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There was an incident a couple of years ago where a teenage girl during an art lessen got her hands stuck in a bucket with plaster. As the plaster set, the heat from the chemical process caused her fingers to melt (it says in the article that the temperature reached 60 °C; I am not sure how this can melt your fingers, but this seems to be the case). As a result, she had to have all but two fingers amputated. The lesson we seem to learn is that sticking your hands into a bucket with plaster is a bad idea.

At the same time, plaster casting the human body is something that people do all the time, both in art and for medical purposes. Of course, the layers are thinner in this case. So, what are these people doing differently than in that school incident? Could they be using a different kind of plaster that generates less heat?

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    $\begingroup$ Your cast has a far larger relative surface than that bucket. Also the incident was in Boston, if you read that link carefully. Plaster of Paris, not in. $\endgroup$
    – Karl
    Oct 11 '19 at 0:17
  • $\begingroup$ Also you can mix the plaster with a large amount of inert filler if you absolutely want to put your hand in a full bucket, instead of just wrapping it in bandage with some plaster added. And think about how to get your hand out again without heavy machinery. Seems the stuff only becomes hot after it has already set ... $\endgroup$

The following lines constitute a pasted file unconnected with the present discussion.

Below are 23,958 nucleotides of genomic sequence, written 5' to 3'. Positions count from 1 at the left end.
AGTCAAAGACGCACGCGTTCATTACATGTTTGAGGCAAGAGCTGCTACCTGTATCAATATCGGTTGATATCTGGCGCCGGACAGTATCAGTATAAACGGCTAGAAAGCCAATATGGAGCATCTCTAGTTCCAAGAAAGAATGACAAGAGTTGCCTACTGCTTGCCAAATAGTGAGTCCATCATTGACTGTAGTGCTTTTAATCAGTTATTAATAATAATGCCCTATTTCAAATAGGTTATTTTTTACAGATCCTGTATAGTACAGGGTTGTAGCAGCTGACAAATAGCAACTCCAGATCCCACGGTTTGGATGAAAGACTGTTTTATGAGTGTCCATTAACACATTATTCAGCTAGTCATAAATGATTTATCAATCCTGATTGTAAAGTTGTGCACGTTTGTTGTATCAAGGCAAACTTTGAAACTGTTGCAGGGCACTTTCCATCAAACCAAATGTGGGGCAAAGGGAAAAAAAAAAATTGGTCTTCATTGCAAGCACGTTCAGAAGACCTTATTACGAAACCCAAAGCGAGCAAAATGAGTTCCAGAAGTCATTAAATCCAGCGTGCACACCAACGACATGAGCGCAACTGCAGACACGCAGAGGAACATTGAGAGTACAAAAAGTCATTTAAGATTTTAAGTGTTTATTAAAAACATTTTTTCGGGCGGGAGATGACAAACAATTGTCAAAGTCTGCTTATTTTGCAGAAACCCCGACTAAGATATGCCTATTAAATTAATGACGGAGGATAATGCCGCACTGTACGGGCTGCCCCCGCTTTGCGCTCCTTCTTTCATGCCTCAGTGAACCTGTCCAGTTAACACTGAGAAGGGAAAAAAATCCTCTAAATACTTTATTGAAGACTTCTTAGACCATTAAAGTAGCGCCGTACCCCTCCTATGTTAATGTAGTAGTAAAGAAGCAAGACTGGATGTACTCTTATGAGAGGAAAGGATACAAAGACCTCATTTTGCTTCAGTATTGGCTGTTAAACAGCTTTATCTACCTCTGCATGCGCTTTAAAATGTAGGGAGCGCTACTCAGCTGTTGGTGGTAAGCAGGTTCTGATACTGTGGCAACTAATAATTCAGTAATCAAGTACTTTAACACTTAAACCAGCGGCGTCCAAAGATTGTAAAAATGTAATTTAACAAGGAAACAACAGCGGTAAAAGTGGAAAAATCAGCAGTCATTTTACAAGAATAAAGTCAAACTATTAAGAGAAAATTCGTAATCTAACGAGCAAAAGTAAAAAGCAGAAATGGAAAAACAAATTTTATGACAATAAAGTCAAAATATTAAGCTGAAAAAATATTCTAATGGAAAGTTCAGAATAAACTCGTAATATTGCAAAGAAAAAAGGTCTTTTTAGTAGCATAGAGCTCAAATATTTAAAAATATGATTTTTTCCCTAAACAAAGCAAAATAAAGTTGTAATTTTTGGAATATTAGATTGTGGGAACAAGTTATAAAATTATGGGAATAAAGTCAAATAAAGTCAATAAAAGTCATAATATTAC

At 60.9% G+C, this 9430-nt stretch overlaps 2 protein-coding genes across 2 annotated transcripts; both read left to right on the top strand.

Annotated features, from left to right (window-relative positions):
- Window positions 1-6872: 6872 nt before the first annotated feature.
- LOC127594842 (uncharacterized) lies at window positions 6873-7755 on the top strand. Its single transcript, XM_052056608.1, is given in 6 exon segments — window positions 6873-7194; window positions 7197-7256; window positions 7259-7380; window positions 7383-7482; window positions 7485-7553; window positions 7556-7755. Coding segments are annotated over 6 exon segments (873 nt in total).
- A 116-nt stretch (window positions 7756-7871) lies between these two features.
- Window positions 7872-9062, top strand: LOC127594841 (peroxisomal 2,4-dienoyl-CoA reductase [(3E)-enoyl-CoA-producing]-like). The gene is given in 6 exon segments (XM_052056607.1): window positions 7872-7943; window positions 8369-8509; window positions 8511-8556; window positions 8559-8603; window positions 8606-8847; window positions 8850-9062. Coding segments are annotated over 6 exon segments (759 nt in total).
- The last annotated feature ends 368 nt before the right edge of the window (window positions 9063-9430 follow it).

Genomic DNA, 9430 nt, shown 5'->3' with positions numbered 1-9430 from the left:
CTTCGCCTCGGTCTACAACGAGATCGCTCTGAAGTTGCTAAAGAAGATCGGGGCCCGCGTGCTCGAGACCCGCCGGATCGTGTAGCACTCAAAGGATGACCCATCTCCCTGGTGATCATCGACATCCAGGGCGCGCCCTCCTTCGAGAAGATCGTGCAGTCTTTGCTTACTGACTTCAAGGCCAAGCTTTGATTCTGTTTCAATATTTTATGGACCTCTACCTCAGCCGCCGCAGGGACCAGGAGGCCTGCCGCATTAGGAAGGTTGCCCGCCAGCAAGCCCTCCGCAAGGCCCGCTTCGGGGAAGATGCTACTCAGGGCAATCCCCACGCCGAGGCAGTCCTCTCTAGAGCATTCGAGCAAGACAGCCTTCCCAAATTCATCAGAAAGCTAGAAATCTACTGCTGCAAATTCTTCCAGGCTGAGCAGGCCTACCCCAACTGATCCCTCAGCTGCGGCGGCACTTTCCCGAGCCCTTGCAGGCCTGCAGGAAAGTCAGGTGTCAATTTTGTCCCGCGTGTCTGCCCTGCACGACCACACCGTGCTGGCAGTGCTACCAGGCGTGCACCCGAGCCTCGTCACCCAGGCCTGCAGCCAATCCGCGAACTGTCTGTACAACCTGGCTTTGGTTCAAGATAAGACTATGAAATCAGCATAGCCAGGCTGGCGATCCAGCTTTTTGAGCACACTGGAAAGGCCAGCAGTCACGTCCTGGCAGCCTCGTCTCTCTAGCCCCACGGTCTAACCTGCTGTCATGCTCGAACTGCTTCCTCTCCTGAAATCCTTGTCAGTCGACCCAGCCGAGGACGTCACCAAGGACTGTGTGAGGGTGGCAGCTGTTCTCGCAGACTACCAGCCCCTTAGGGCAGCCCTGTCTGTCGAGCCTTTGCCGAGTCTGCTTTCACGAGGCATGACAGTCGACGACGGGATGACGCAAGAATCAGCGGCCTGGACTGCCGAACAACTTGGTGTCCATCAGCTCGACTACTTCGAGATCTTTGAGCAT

– Karl
    Oct 11 '19 at 0:32
  • $\begingroup$ I once fixed a boat hull outside with some two component epoxy. It was under direct sunlight and I did the error of wanting to do some final smoothing of an uneven blob with a hand. That glue was smoking hot. Using it under direct sunlight was probably an oversight. UV light accelerates many things epoxy-like. Getting my hand out of the rapidly heat-shrinking/deteriorating glove was fortunate. $\endgroup$ Nov 11 '19 at 7:56
  • $\begingroup$ The thermal effect depends strongly on the amount of plaster and the surface area of the object filled with plaster. A bucket filled with plaster will reach a much higher temperature than a thin layer of plaster (as used in fixing broken bones). $\endgroup$
    – matt_black
    Jul 7 '20 at 11:01
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What are these people doing differently than in that school incident?

The plaster casting of the human body is a totally different process compared to the incident at school. At school, it was a liquid plaster of Paris paste ready for molding. Nowadays, plaster casting is done in medical purposes differently.

  1. First they put thin stockinette (e.g., Delta Net®) covering the injured joint or around it covering all of the area that needs to be cast.
  2. Then, put padding (e.g., Soffban®) over the stockinette. Wrap padding at least twice over the area.
  3. Then apply wetted plaster of Paris bandage (Trade names: Gypsona®, Specialist®, Platrix®, or Biplatrix®) over the padding.
  4. To secure the Plaster of Paris bandage, wrap around elastic or cohesive bandage (e.g., Elastomull® or Tensoplus®) over.

As you see, no liquid plaster of Paris paste has been used. The process just uses wetted plaster of Paris bandages, the extra water of which is also removed before wrapping around the injured surface. The videos of this, this, and this would help you understand the process clearly.

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The thermal effect depends on the amount of water used. If you mix plaster of Paris with 0.6 times its amount of water (in weight) at $20$°c, the temperature will not go higher than $37$°C.

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  • $\begingroup$ You can't make such a strong blanket statement. For instance, it doesn't account for the temperature of the water being used. $\endgroup$
    – theorist
    Jul 5 at 0:47

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